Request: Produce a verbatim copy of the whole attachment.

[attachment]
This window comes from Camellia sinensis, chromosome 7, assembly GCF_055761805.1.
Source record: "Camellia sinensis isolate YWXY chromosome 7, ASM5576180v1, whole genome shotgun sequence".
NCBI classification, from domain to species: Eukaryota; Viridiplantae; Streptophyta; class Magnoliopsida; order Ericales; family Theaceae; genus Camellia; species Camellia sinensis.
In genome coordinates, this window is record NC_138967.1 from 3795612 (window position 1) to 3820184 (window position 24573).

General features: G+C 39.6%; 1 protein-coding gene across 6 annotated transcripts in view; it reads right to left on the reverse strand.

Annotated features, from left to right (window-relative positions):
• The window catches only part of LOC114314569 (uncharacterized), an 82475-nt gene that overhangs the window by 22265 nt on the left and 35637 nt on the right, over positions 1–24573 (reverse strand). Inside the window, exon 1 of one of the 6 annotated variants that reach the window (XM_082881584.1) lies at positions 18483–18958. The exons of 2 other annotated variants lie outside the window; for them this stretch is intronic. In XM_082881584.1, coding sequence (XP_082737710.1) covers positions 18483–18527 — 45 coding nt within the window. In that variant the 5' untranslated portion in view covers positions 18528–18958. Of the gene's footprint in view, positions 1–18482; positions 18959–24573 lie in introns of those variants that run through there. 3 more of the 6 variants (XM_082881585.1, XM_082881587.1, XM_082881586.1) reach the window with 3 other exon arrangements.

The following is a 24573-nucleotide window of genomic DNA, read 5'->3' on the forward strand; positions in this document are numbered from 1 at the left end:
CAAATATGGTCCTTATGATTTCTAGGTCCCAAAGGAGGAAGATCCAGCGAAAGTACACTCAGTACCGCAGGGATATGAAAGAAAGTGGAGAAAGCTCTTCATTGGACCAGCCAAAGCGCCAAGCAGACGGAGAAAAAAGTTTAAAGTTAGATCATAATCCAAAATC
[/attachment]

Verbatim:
This window comes from Camellia sinensis, chromosome 7, assembly GCF_055761805.1.
Source record: "Camellia sinensis isolate YWXY chromosome 7, ASM5576180v1, whole genome shotgun sequence".
NCBI classification, from domain to species: Eukaryota; Viridiplantae; Streptophyta; class Magnoliopsida; order Ericales; family Theaceae; genus Camellia; species Camellia sinensis.
In genome coordinates, this window is record NC_138967.1 from 3795612 (window position 1) to 3820184 (window position 24573).

General features: G+C 39.6%; 1 protein-coding gene across 6 annotated transcripts in view; it reads right to left on the reverse strand.

Annotated features, from left to right (window-relative positions):
• The window catches only part of LOC114314569 (uncharacterized), an 82475-nt gene that overhangs the window by 22265 nt on the left and 35637 nt on the right, over positions 1–24573 (reverse strand). Inside the window, exon 1 of one of the 6 annotated variants that reach the window (XM_082881584.1) lies at positions 18483–18958. The exons of 2 other annotated variants lie outside the window; for them this stretch is intronic. In XM_082881584.1, coding sequence (XP_082737710.1) covers positions 18483–18527 — 45 coding nt within the window. In that variant the 5' untranslated portion in view covers positions 18528–18958. Of the gene's footprint in view, positions 1–18482; positions 18959–24573 lie in introns of those variants that run through there. 3 more of the 6 variants (XM_082881585.1, XM_082881587.1, XM_082881586.1) reach the window with 3 other exon arrangements.

The following is a 24573-nucleotide window of genomic DNA, read 5'->3' on the forward strand; positions in this document are numbered from 1 at the left end:
CAAATATGGTCCTTATGATTTCTAGGTCCCAAAGGAGGAAGATCCAGCGAAAGTACACTCAGTACCGCAGGGATATGAAAGAAAGTGGAGAAAGCTCTTCATTGGACCAGCCAAAGCGCCAAGCAGACGGAGAAAAAAGTTTAAAGTTAGATCATAATCCAAAATC